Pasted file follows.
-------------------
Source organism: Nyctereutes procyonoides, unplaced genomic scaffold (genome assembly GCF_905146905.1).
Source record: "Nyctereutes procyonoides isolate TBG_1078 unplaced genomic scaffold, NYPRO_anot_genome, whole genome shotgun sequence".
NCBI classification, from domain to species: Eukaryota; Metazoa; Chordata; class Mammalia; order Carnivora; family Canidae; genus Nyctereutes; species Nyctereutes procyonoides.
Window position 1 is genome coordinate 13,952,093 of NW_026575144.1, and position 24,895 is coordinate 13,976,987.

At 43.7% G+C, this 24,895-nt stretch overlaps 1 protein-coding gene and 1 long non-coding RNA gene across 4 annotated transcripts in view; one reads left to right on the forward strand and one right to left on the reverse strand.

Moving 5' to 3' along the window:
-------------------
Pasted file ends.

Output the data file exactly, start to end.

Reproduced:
Source organism: Nyctereutes procyonoides, unplaced genomic scaffold (genome assembly GCF_905146905.1).
Source record: "Nyctereutes procyonoides isolate TBG_1078 unplaced genomic scaffold, NYPRO_anot_genome, whole genome shotgun sequence".
NCBI classification, from domain to species: Eukaryota; Metazoa; Chordata; class Mammalia; order Carnivora; family Canidae; genus Nyctereutes; species Nyctereutes procyonoides.
Window position 1 is genome coordinate 13,952,093 of NW_026575144.1, and position 24,895 is coordinate 13,976,987.

At 43.7% G+C, this 24,895-nt stretch overlaps 1 protein-coding gene and 1 long non-coding RNA gene across 4 annotated transcripts in view; one reads left to right on the forward strand and one right to left on the reverse strand.

Moving 5' to 3' along the window: